Dominique Anglade, deputy premiere of the province of Quebec and the minister responsible for trade said: “We have to be realistic. You can’t say that something will replace the United States.”
However, the Trump policy has encouraged Canada, Mexico, and other countries to reach deals and increase trade without relying on the U.S. lead. This is probably a plus since if the U.S. is involved as leader, given its size and power its own interests but as seen through the eyes of powerful global corporations will usually prevail.
Of course those who see the interests of global corporations and the U.S. as aligned such as Stefan Selig a former undersecretary of state under the Obama administration view the withdrawal of the U.S. from agreements such as the TPP as a loss. Selig said: “The timing of it serves as an extraordinary indictment, that the other 11 countries reached a TPP-lite agreement. The notion that we are not sitting at that table to be able to influence those countries strikes me as an extraordinary missed opportunity.” From the Trump point of view it was no loss to abstain from an agreement that did not put America First.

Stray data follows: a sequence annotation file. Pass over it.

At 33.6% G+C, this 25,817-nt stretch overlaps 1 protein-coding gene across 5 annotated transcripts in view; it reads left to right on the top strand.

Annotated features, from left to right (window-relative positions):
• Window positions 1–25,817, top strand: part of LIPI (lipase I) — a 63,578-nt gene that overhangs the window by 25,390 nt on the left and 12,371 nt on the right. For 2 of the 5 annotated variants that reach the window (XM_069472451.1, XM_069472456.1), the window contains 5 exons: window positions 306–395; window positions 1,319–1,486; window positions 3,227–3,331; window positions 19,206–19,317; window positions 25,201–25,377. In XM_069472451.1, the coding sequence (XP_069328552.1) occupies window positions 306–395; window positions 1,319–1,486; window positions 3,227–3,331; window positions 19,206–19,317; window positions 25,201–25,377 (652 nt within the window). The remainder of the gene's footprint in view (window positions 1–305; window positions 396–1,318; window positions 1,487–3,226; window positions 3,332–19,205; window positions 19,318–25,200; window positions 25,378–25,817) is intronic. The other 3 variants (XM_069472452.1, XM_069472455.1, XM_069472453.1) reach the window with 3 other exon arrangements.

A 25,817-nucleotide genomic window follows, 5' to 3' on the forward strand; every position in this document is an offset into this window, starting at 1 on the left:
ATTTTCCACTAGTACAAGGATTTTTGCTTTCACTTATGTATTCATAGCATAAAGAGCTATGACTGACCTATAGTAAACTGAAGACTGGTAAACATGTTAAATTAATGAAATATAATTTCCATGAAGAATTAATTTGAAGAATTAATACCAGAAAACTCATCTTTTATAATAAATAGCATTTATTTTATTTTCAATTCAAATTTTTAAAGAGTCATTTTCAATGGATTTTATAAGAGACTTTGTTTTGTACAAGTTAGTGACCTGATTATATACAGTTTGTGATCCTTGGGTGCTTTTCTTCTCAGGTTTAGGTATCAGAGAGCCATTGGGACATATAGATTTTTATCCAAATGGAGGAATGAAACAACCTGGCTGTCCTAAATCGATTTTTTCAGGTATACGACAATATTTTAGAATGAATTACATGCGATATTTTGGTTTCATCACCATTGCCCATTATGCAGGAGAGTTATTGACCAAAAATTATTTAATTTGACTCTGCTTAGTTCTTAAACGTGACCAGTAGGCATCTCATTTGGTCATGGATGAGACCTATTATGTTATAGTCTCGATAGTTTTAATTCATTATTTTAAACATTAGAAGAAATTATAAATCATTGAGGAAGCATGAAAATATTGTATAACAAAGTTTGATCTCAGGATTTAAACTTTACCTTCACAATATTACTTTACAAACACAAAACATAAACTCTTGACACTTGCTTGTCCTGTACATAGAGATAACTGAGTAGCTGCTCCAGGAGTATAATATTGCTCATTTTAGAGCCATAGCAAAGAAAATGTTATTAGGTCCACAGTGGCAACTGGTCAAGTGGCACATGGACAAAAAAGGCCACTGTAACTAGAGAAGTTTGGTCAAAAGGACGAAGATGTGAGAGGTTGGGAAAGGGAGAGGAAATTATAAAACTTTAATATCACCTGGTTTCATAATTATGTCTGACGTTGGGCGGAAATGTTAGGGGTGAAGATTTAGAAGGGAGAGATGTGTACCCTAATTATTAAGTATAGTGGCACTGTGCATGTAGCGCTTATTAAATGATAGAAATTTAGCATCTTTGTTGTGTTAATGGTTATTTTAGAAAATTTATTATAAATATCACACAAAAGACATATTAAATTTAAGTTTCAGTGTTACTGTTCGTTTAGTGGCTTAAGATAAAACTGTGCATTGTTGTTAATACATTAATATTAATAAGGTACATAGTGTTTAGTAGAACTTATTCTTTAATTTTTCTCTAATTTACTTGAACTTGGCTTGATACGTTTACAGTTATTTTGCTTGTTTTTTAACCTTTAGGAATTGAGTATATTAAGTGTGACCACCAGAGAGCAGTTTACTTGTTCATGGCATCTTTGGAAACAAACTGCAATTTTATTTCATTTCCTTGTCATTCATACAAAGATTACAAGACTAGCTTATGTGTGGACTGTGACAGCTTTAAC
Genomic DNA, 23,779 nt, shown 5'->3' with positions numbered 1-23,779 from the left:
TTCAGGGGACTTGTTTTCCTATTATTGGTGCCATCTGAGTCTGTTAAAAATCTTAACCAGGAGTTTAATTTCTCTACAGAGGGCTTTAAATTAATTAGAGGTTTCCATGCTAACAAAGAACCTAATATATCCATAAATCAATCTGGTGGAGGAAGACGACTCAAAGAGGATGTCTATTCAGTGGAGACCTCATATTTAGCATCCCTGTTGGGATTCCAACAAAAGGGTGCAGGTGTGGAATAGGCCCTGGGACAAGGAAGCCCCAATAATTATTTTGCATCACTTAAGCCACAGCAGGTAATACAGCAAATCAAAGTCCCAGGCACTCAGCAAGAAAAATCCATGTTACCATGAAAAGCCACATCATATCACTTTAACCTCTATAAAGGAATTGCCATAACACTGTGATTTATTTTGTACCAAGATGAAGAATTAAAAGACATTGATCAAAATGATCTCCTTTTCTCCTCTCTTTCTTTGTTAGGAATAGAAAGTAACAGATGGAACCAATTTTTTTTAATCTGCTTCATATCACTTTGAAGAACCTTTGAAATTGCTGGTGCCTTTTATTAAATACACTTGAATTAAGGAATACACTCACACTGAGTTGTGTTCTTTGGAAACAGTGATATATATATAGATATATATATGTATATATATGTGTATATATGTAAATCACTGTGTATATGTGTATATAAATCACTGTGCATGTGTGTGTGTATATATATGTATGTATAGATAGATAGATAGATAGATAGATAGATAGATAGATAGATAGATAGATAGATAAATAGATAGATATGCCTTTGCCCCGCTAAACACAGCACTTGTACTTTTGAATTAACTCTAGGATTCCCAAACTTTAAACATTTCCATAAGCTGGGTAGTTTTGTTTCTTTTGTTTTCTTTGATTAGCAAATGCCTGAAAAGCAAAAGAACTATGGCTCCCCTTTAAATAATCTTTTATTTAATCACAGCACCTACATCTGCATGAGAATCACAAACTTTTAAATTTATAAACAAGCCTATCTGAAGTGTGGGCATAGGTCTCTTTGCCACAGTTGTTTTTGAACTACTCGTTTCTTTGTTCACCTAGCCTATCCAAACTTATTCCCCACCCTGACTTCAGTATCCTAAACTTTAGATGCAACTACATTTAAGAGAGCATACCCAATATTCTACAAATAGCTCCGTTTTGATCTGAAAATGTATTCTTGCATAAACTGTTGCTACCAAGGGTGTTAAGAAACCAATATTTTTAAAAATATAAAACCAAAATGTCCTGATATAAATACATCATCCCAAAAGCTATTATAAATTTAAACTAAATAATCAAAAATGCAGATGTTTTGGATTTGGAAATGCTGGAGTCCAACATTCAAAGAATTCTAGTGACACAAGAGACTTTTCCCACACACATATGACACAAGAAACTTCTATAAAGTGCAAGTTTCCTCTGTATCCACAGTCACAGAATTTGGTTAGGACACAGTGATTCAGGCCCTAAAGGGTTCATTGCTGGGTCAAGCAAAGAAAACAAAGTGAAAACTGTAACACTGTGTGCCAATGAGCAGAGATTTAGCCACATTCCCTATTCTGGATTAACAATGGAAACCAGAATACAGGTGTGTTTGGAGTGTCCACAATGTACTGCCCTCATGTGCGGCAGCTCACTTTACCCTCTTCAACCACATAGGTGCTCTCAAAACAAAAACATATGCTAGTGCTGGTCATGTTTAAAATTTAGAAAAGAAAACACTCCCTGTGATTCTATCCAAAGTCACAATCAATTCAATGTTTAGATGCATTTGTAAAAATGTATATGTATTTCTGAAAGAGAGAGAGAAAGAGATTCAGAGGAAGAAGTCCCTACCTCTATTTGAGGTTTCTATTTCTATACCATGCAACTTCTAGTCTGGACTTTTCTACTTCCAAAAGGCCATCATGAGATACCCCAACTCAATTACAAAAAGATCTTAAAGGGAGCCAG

Pressures are building on Trump to soften NAFTA demands
There will be enormous pressure on Trump from powerful corporations and interest groups to modify U.S. demands so that NAFTA is reformed in their interests and not rejected. No doubt the globalized corporate powers will trot out their own trickle down theory.
The increased trade and exports by global but U.S.-based corporations, the argument goes, will increase jobs in the U.S. and help balance trade, especially if at the same time right-wing policies of few environmental regulations and weakening of labor power make the U.S. more competitive with other countries.
All Trump has to do is to give up all the populist ideas that helped him get elected. He has already done that on foreign policy and rejected any reduction in U.S. foreign military intervention so no doubt he will find a way to do the same thing to please the Republican establishment and U.S. global corporate interests on the NAFTA trade issue.